Commentary for Beha’alotcha

5 Jun

This week’s parshah begins with God giving Moses instructions about lighting the menorah to relay to Aaron. Specifically, God says “Speak to Aaron and say to him: ‘when you cause the lamps to go up, let the seven lights cast light toward the front of the menorah (Num. 8:1).’” Many modern translations translate the awkward phrase “cause the lamps to go up” as to “kindle” or other similar words, such as in the phrase “to go up in flame” meaning to catch fire. While this translation certainly works on the P’shat (surface) level to convey the literal actions that Aaron will be taking, the actual Hebrew word the Torah uses, “beha’alotcha”– the word from which our parshah gets its name- has nothing to do with kindling fires. Beha’alotcha, meaning “when cause to go up” comes from the Hebrew root meaning “ascend.” This word is used both in the literal context (such as climbing a mountain) and in the spiritual context to mean coming closer to God (such as having an aliyah in synagogue or offering the Olah sacrifice). By lighting the menorah in the way that God specifies, Aaron is turning what is essentially a fancy lamp into an instrument by which he can serve God.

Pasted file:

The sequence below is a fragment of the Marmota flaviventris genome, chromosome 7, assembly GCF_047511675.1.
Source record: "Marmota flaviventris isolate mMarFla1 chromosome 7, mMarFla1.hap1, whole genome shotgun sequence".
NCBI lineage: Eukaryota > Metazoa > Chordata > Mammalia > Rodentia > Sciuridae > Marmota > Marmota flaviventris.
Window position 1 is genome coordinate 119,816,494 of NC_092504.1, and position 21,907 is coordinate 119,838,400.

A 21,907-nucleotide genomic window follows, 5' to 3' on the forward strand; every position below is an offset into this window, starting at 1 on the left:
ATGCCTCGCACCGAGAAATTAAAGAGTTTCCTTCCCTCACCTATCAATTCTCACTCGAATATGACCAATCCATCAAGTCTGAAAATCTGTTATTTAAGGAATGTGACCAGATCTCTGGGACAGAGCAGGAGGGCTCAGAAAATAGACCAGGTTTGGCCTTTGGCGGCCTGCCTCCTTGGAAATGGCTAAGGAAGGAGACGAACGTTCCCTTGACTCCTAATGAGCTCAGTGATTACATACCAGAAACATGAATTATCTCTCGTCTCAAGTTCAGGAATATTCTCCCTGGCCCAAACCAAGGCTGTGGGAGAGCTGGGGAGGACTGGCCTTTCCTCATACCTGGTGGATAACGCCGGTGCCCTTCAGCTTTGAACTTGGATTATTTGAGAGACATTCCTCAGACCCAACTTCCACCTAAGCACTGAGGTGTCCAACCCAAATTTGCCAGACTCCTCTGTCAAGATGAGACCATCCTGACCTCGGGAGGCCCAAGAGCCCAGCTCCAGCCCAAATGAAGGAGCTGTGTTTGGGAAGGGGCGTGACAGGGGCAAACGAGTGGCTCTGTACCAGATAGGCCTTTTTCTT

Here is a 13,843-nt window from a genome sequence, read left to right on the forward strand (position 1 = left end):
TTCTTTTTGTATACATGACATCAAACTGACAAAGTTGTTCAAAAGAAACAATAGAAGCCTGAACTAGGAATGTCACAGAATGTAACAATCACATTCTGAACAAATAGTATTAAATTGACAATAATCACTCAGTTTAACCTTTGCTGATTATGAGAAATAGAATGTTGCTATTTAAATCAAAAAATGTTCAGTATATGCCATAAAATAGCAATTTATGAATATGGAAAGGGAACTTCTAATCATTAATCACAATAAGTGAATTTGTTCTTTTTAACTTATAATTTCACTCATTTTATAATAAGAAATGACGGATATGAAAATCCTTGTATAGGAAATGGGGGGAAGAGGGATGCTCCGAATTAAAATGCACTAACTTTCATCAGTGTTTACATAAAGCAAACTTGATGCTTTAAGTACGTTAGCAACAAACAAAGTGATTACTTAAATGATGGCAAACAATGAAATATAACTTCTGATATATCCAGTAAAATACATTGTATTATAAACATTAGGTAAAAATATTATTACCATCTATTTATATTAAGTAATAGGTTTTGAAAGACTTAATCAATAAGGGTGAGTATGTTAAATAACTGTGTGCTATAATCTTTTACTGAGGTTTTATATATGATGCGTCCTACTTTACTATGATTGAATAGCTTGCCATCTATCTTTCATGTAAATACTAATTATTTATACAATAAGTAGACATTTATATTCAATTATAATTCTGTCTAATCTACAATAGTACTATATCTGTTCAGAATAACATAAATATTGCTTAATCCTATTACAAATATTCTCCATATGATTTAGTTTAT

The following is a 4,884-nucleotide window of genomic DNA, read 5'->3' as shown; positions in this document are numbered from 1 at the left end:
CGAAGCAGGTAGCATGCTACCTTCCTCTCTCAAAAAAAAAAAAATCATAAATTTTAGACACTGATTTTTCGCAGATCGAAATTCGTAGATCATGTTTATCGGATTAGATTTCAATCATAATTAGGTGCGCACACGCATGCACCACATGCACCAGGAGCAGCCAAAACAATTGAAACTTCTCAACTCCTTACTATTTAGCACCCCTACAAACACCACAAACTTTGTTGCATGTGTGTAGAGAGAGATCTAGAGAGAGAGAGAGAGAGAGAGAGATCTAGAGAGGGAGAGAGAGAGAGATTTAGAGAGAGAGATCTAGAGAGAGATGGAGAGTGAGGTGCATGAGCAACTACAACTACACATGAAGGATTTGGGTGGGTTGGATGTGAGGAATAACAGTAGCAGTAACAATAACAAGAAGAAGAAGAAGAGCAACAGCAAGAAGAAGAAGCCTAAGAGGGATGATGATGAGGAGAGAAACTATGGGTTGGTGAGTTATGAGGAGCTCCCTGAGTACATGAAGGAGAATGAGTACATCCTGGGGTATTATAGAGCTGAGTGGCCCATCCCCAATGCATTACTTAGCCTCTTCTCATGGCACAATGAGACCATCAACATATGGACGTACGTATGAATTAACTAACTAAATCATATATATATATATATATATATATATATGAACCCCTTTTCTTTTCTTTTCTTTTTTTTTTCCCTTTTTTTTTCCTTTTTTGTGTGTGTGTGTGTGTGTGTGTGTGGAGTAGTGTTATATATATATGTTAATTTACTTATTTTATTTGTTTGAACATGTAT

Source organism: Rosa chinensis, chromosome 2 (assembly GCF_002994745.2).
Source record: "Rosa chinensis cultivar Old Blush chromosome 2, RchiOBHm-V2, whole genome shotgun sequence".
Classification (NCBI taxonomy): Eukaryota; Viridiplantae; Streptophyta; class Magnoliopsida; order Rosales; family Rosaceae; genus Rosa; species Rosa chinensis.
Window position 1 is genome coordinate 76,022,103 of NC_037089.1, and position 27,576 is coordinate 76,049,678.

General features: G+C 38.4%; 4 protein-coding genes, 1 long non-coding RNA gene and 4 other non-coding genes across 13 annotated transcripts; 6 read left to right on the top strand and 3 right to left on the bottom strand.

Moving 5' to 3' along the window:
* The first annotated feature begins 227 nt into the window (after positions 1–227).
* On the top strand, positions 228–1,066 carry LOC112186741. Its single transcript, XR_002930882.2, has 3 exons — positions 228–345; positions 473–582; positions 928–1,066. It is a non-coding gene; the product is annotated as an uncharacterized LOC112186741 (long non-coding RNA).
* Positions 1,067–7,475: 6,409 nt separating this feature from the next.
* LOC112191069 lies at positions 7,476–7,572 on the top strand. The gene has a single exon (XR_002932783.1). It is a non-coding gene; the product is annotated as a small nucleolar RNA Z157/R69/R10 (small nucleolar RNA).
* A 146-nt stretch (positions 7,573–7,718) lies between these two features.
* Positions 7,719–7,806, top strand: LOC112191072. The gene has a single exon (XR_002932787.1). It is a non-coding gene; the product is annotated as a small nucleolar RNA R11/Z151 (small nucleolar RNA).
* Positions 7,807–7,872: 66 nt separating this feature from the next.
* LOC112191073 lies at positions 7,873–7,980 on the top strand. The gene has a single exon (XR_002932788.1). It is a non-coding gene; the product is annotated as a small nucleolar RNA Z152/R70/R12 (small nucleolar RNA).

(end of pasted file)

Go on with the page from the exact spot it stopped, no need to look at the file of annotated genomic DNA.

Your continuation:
We use the same table for dinner all seven nights of the week, but on Friday night, that table becomes more than just a table: It becomes our Shabbat table. By eating Shabbat dinner on it, we “cause it to go up” from merely being a table and turn it into something we use it to serve God. Through our actions we have the ability to bring the world around us closer to God, and was we do this, we become more aware of God’s presence in the world, and bring ourselves closer to God.

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